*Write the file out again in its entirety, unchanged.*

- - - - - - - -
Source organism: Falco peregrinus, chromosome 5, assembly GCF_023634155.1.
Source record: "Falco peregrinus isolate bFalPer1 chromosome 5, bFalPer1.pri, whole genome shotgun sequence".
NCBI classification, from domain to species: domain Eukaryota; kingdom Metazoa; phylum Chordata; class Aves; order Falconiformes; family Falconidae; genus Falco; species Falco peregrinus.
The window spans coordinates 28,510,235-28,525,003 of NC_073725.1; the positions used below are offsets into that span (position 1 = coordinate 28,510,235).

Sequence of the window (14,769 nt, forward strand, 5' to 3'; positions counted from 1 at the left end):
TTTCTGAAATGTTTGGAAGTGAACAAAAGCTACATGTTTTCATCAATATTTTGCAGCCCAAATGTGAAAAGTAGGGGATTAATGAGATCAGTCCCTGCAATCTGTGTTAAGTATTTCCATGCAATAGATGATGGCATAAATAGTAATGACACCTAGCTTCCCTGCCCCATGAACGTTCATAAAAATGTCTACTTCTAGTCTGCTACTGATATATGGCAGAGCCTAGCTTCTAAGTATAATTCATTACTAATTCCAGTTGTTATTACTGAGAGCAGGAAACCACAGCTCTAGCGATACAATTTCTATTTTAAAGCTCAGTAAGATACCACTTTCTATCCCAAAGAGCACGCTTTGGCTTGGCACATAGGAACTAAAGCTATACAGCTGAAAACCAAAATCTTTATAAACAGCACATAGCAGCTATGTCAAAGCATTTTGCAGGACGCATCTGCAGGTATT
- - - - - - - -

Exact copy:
Source organism: Falco peregrinus, chromosome 5, assembly GCF_023634155.1.
Source record: "Falco peregrinus isolate bFalPer1 chromosome 5, bFalPer1.pri, whole genome shotgun sequence".
NCBI classification, from domain to species: domain Eukaryota; kingdom Metazoa; phylum Chordata; class Aves; order Falconiformes; family Falconidae; genus Falco; species Falco peregrinus.
The window spans coordinates 28,510,235-28,525,003 of NC_073725.1; the positions used below are offsets into that span (position 1 = coordinate 28,510,235).

Sequence of the window (14,769 nt, forward strand, 5' to 3'; positions counted from 1 at the left end):
TTTCTGAAATGTTTGGAAGTGAACAAAAGCTACATGTTTTCATCAATATTTTGCAGCCCAAATGTGAAAAGTAGGGGATTAATGAGATCAGTCCCTGCAATCTGTGTTAAGTATTTCCATGCAATAGATGATGGCATAAATAGTAATGACACCTAGCTTCCCTGCCCCATGAACGTTCATAAAAATGTCTACTTCTAGTCTGCTACTGATATATGGCAGAGCCTAGCTTCTAAGTATAATTCATTACTAATTCCAGTTGTTATTACTGAGAGCAGGAAACCACAGCTCTAGCGATACAATTTCTATTTTAAAGCTCAGTAAGATACCACTTTCTATCCCAAAGAGCACGCTTTGGCTTGGCACATAGGAACTAAAGCTATACAGCTGAAAACCAAAATCTTTATAAACAGCACATAGCAGCTATGTCAAAGCATTTTGCAGGACGCATCTGCAGGTATT